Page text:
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Among those in the forefront of the invention of e-commerce is eBay Inc. While sometimes overshadowed by others, the company has helped forge a new generation of distributed data processing tools, at the same time become an important proponent of open source software. Its engineers have participated in Apache Hadoop and Spark projects, and the company has contributed its own projects to open source, including the Apache Kylin multidimensional analytics engine.
To find out more, SearchDataManagement spoke recently with Debashis Saha, vice president of commerce platform infrastructure at eBay, who leads a talented cadre dedicated to data engineering. He said Kylin is undergoing some changes, as eBay adds Spark to an arsenal once based more around the MapReduce data framework. He also tells us that e-commerce sites are undergoing a big shift from search-orientation to recommendation-driven designs. Below are edited excerpts of Saha's conversation.
How does use of open source software for data engineering relate to the overall philosophy of eBay?
Debashis Saha: EBay was founded to create more opportunity for everyone. We wanted to take that spirit to the way we did everything. The technology team here has a culture that is focused on how technology can be used to create more openness and opportunity. So we place a priority on open source for its importance to both the tech community and our own business.
We feel we are empowering our engineers by allowing them to be the decision makers in how eBay.com is built, and in turn, their contributions to open source are helping to accelerate and grow the tech ecosystem. Open source has become an important part of our DNA.
What is the purpose of Kylin? Can you place it in a business context for our readers?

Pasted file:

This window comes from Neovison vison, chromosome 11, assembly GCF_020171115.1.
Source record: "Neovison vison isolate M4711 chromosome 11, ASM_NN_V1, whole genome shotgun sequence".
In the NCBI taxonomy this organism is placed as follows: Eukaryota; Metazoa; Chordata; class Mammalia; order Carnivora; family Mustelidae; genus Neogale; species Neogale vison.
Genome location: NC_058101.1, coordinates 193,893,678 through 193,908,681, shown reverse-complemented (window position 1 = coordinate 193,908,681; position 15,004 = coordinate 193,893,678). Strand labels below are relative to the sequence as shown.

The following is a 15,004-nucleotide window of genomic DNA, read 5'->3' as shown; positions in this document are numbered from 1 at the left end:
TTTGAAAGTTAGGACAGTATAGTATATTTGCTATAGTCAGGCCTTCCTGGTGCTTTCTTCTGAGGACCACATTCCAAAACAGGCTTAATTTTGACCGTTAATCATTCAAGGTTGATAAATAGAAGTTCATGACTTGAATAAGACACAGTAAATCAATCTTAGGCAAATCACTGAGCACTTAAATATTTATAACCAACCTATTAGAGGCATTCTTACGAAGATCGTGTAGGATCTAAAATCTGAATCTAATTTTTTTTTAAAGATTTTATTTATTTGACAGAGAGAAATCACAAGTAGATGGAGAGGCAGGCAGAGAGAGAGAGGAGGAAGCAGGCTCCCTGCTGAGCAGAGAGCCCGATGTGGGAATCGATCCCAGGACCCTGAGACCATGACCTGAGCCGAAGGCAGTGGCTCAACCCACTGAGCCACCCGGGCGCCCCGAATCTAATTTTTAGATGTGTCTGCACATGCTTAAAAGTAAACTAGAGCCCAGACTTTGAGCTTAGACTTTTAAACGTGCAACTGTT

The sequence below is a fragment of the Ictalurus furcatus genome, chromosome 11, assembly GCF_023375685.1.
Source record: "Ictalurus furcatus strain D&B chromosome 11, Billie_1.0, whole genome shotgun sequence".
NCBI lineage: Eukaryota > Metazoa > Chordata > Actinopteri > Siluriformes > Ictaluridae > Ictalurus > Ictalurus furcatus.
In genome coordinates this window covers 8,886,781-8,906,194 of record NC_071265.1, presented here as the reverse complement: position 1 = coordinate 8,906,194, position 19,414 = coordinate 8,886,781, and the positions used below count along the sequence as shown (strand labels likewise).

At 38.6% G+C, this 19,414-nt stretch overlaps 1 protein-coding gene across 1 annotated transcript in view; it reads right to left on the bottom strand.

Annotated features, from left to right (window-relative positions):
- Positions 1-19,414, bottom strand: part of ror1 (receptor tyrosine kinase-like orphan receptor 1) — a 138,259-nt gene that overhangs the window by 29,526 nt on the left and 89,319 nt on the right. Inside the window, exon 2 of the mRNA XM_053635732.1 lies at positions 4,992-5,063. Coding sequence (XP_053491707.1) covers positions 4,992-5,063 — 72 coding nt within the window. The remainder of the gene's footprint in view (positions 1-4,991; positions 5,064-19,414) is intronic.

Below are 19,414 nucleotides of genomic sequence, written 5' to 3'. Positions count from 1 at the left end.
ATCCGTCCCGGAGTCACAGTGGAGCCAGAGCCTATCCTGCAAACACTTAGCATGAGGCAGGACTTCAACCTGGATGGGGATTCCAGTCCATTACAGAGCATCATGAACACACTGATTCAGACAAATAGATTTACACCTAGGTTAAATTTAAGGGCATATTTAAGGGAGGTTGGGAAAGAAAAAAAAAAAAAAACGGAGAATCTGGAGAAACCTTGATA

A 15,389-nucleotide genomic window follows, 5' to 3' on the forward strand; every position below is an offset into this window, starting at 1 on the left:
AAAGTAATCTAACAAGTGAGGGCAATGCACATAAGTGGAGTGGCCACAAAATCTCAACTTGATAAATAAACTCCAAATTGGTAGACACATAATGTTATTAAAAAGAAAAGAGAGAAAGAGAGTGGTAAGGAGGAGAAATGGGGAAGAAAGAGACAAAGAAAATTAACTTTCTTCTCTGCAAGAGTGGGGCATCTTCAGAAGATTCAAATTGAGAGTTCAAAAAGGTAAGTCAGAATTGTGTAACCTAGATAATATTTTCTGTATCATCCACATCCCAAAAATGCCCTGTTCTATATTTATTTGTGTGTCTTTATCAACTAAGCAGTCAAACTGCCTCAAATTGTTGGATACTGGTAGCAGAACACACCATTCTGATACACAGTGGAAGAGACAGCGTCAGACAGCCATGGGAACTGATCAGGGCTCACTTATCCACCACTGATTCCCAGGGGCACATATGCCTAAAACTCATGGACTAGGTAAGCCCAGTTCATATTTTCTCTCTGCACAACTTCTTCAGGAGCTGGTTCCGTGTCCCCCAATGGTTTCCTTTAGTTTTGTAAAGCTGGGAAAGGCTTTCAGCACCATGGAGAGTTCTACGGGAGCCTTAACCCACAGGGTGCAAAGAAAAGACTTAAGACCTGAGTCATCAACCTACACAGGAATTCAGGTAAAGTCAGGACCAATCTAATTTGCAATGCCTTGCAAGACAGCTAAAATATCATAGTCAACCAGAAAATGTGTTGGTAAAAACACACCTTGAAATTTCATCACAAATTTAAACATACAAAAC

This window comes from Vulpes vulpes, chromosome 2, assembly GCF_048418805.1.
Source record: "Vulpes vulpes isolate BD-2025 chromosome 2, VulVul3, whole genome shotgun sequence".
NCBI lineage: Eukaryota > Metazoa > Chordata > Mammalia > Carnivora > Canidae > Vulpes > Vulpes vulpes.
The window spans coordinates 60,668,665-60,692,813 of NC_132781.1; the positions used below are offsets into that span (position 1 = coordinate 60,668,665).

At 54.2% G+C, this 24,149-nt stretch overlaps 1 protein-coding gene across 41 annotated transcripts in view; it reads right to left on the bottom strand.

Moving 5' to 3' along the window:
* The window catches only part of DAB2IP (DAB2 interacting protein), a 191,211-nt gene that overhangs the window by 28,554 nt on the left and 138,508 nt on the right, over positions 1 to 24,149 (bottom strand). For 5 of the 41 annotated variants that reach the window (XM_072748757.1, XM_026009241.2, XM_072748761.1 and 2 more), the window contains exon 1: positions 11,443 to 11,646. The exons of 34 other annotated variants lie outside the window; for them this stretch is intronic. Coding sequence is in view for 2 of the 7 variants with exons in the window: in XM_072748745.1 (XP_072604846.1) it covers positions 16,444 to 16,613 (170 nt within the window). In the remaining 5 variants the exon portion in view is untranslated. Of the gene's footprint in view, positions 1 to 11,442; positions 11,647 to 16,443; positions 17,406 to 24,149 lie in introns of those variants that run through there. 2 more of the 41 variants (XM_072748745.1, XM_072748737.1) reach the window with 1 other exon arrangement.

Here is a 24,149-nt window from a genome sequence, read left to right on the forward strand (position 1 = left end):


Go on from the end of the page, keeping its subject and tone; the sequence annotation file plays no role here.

Saha: Using Kylin, the team has been able to use real-time data to capture trends and insights about what shoppers are looking for on eBay. We have over 800 million items listed on eBay, and we're able to dig into the data and ensure we're marketing and surfacing the right products for our buyers. In addition, our insights also help our sellers make better decisions about what inventory the eBay shopper is interested in.
For example, with the Super Bowl, we looked at transactions and saw how merchandise for the Carolina Panthers and Denver Broncos compared and which items were hot sellers. More recently, we developed an [NCAA basketball] March Madness themed bracket using eBay data. Using Kylin, we were able to quickly determine the most-popular teams in the country from the opening of the college hoops season through March 6th.
How do you view your use of MapReduce in relation to Kylin -- is it fair to say there is a migration underway to more use of Spark with Kylin?
Debashis Sahavice president of commerce platform infrastructure, eBay
Saha: Yes, we have already implemented a Spark-based cube building engine in our 2.0 code base and this will be the default engine in Kylin 2.0. Another important area where Spark has an impact would be streaming integration. We are actively looking at Spark as the stream processing engine for near-real-time updates of the Kylin cubes.
Can you describe the shift you have seen from a search-oriented e-commerce platform to one that is more "real time," less batch-oriented, incorporating predictive and cognitive analytics?
Saha: There is a deluge of data, and e-commerce is leveraging it in a way that provides more relevant and personalized options for customers. At eBay, we're reinventing our data platform efforts to make it even easier to find things, compare items and surface exactly what customers need. We've embarked on a mission to structure our unstructured data that will allow eBay to be an open-sourced catalog with unique identifiers. Using state-of-the-art machine learning tools, we're organizing, categorizing and surfacing more searchable product pages in real time.
Tools like Kylin are making it easier for businesses to bridge the gap between the data and its business implications. This year, eBay started a business war room to look at the incoming metrics on its platform in real time so [analysts] may react to any shifts immediately. We have a team that can see what shoppers are looking to buy and determine where to quickly source and integrate this inventory in commerce ecosystem. Results can be surprising. During Valentine's Day, our data found that more shoppers were looking to antique and vintage styles of engagement rings, so we were able to quickly surface this merchandise to our buyers.
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